When discussing the powers of the Federal government to encourage necessary industries, and necessary permanent improvements in infrastructure, in the concluding portion of the Report on Manufactures, Hamilton, one of the authors of the Constitution, spells it out clearly, while discussing the concept of the General Welfare:
"The terms 'general welfare' were doubtless intended to signify more than as expressed or imported in those which Preceded; otherwise numerous exigencies incident to the affairs of a nation would have been left without a provision. The phrase is as comprehensive as any that could have been used; because it was not fit that the constitutional authority of the Union, to appropriate its revenues shou'd have been restricted within narrower limits than the 'General Welfare' and because this necessarily embraces a vast variety of particulars, which are susceptible neither of specification nor of definition.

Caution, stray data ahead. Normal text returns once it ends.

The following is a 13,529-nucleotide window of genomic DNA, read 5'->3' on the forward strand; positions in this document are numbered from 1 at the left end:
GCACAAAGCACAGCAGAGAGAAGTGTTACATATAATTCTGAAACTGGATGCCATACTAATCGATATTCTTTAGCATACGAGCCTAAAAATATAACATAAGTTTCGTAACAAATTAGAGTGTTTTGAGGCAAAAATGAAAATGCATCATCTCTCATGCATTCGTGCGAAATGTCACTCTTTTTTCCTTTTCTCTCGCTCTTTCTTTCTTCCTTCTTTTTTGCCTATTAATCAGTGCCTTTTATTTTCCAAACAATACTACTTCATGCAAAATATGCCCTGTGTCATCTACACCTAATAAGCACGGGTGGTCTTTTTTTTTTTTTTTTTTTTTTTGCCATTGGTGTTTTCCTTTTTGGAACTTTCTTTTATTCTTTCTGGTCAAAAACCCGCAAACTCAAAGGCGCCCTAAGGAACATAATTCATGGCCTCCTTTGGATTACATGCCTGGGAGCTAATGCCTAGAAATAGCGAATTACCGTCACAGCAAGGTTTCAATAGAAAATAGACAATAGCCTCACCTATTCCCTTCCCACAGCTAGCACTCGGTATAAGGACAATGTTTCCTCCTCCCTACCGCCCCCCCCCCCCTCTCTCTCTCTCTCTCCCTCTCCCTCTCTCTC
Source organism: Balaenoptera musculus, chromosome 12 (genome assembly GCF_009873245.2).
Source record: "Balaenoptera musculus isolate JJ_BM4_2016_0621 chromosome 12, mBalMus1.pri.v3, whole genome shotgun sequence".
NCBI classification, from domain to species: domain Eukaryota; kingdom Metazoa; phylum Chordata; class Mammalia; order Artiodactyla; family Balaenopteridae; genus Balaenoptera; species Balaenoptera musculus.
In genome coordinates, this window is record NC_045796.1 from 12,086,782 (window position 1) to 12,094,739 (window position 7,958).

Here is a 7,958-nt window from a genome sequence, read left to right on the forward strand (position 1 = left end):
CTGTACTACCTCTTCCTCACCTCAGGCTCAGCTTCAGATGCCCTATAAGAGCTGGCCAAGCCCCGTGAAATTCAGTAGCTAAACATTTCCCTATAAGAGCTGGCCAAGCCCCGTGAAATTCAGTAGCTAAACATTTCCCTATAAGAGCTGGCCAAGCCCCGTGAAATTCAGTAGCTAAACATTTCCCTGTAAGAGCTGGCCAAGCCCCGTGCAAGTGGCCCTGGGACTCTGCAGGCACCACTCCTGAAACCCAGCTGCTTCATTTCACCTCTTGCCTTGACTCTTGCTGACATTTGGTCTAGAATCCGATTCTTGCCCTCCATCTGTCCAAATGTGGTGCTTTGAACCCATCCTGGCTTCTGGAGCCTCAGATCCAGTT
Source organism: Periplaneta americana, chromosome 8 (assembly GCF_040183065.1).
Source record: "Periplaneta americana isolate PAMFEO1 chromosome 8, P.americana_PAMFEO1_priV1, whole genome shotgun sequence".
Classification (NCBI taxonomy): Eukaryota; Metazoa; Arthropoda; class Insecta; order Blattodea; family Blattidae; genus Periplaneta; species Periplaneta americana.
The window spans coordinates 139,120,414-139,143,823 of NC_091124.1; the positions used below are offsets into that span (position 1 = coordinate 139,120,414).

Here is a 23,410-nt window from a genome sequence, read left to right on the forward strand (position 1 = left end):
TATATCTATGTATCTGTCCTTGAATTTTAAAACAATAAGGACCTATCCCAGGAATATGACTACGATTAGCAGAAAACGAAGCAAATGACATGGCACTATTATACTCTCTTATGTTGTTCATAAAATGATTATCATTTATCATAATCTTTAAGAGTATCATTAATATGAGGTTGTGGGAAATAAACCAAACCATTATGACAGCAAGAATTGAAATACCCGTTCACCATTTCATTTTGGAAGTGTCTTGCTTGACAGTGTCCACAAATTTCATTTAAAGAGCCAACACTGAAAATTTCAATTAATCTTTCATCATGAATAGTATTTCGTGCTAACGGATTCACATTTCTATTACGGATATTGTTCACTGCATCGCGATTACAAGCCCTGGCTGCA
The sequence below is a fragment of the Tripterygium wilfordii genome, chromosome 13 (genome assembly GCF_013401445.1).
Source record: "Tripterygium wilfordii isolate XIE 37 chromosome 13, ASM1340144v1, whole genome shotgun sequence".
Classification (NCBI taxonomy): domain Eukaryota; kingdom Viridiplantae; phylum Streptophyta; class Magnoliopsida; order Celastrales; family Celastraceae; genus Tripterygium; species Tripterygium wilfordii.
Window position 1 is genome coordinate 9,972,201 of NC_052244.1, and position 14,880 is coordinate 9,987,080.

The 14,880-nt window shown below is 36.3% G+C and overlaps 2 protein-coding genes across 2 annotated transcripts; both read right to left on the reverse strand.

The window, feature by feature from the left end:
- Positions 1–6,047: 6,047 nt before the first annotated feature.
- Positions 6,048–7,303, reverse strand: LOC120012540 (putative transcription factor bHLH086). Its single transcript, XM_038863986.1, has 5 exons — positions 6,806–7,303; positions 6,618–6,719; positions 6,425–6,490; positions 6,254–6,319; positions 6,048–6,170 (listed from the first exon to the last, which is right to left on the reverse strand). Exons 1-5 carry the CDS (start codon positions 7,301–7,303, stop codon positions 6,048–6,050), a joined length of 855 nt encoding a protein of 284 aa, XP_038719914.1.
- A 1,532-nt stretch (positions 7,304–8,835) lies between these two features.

"It is therefore of necessity left to the discretion of the National Legislature, to pronounce, upon the objects, which concern the general Welfare, and for which under that description, an appropriation of money is requisite and proper. And there seems to be no room for a doubt that whatever concerns the general interests of learning of Agriculture or Manufactures and of Commerce are within the sphere of the national Council as far as regards an application of Money."
It was to be able to create capital—which would be used to produce physical economic growth—that Hamilton initiated his first two official reports, the Report on Public Credit (1790), which led to the assumption of state war debts, and the second Report on Public Credit, commonly known as the Report on the National Bank (1790). I will detail the fight over the implementation of these reports later, but here outline the concept. Rather than rely on those with already accumulated wealth, mostly from abroad at the time of the American Revolution, Hamilton proposed to centralize the debt of the nation under the Federal government, to use it as a basis for credit. The means for using it he laid out in his National Bank proposal, which specified how it would lead to "the augmentation of the active or productive capital of a country." Hamilton was not interested in increasing the nation's hoard of gold or silver, which he called "dead Stock," but in creating physical economic wealth.